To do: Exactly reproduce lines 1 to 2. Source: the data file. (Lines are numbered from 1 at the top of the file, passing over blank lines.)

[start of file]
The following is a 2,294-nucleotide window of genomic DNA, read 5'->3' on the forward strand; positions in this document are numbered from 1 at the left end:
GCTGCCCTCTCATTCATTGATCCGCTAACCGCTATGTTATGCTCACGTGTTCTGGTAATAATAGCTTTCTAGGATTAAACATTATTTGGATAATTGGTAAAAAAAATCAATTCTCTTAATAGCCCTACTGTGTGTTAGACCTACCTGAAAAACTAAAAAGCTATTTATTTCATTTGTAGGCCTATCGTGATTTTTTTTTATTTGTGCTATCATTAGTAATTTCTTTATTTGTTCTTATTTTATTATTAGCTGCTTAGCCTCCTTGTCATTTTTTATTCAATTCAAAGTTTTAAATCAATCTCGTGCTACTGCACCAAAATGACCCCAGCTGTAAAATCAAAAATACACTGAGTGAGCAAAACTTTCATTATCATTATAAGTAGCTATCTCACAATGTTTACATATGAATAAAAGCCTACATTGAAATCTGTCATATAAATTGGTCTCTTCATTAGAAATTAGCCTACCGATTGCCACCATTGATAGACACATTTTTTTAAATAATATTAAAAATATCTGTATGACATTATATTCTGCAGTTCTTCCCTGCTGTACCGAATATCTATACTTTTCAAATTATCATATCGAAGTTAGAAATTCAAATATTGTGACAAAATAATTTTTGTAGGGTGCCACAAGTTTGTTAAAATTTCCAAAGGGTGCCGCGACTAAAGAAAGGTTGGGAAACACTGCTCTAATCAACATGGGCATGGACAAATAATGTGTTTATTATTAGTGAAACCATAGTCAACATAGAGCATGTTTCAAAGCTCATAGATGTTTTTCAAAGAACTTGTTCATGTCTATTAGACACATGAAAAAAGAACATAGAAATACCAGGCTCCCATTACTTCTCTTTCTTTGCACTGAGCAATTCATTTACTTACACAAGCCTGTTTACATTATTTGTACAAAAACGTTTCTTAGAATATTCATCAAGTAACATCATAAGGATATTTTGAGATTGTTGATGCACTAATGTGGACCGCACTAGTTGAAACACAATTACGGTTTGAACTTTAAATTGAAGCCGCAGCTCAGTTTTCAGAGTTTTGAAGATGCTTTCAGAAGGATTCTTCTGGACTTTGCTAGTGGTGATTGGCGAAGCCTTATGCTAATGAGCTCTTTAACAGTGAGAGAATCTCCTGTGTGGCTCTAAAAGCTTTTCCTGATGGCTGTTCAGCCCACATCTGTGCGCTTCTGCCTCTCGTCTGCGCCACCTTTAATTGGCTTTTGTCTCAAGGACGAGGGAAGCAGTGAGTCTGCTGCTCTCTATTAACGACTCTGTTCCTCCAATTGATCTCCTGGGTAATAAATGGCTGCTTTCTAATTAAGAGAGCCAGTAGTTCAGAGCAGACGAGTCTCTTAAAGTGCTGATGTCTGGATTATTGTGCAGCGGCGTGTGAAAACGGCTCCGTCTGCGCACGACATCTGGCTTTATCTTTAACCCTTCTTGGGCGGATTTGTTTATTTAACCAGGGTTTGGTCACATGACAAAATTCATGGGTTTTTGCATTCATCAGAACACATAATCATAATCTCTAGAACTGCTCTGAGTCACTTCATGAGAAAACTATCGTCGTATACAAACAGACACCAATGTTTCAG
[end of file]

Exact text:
The following is a 2,294-nucleotide window of genomic DNA, read 5'->3' on the forward strand; positions in this document are numbered from 1 at the left end:
GCTGCCCTCTCATTCATTGATCCGCTAACCGCTATGTTATGCTCACGTGTTCTGGTAATAATAGCTTTCTAGGATTAAACATTATTTGGATAATTGGTAAAAAAAATCAATTCTCTTAATAGCCCTACTGTGTGTTAGACCTACCTGAAAAACTAAAAAGCTATTTATTTCATTTGTAGGCCTATCGTGATTTTTTTTTATTTGTGCTATCATTAGTAATTTCTTTATTTGTTCTTATTTTATTATTAGCTGCTTAGCCTCCTTGTCATTTTTTATTCAATTCAAAGTTTTAAATCAATCTCGTGCTACTGCACCAAAATGACCCCAGCTGTAAAATCAAAAATACACTGAGTGAGCAAAACTTTCATTATCATTATAAGTAGCTATCTCACAATGTTTACATATGAATAAAAGCCTACATTGAAATCTGTCATATAAATTGGTCTCTTCATTAGAAATTAGCCTACCGATTGCCACCATTGATAGACACATTTTTTTAAATAATATTAAAAATATCTGTATGACATTATATTCTGCAGTTCTTCCCTGCTGTACCGAATATCTATACTTTTCAAATTATCATATCGAAGTTAGAAATTCAAATATTGTGACAAAATAATTTTTGTAGGGTGCCACAAGTTTGTTAAAATTTCCAAAGGGTGCCGCGACTAAAGAAAGGTTGGGAAACACTGCTCTAATCAACATGGGCATGGACAAATAATGTGTTTATTATTAGTGAAACCATAGTCAACATAGAGCATGTTTCAAAGCTCATAGATGTTTTTCAAAGAACTTGTTCATGTCTATTAGACACATGAAAAAAGAACATAGAAATACCAGGCTCCCATTACTTCTCTTTCTTTGCACTGAGCAATTCATTTACTTACACAAGCCTGTTTACATTATTTGTACAAAAACGTTTCTTAGAATATTCATCAAGTAACATCATAAGGATATTTTGAGATTGTTGATGCACTAATGTGGACCGCACTAGTTGAAACACAATTACGGTTTGAACTTTAAATTGAAGCCGCAGCTCAGTTTTCAGAGTTTTGAAGATGCTTTCAGAAGGATTCTTCTGGACTTTGCTAGTGGTGATTGGCGAAGCCTTATGCTAATGAGCTCTTTAACAGTGAGAGAATCTCCTGTGTGGCTCTAAAAGCTTTTCCTGATGGCTGTTCAGCCCACATCTGTGCGCTTCTGCCTCTCGTCTGCGCCACCTTTAATTGGCTTTTGTCTCAAGGACGAGGGAAGCAGTGAGTCTGCTGCTCTCTATTAACGACTCTGTTCCTCCAATTGATCTCCTGGGTAATAAATGGCTGCTTTCTAATTAAGAGAGCCAGTAGTTCAGAGCAGACGAGTCTCTTAAAGTGCTGATGTCTGGATTATTGTGCAGCGGCGTGTGAAAACGGCTCCGTCTGCGCACGACATCTGGCTTTATCTTTAACCCTTCTTGGGCGGATTTGTTTATTTAACCAGGGTTTGGTCACATGACAAAATTCATGGGTTTTTGCATTCATCAGAACACATAATCATAATCTCTAGAACTGCTCTGAGTCACTTCATGAGAAAACTATCGTCGTATACAAACAGACACCAATGTTTCAG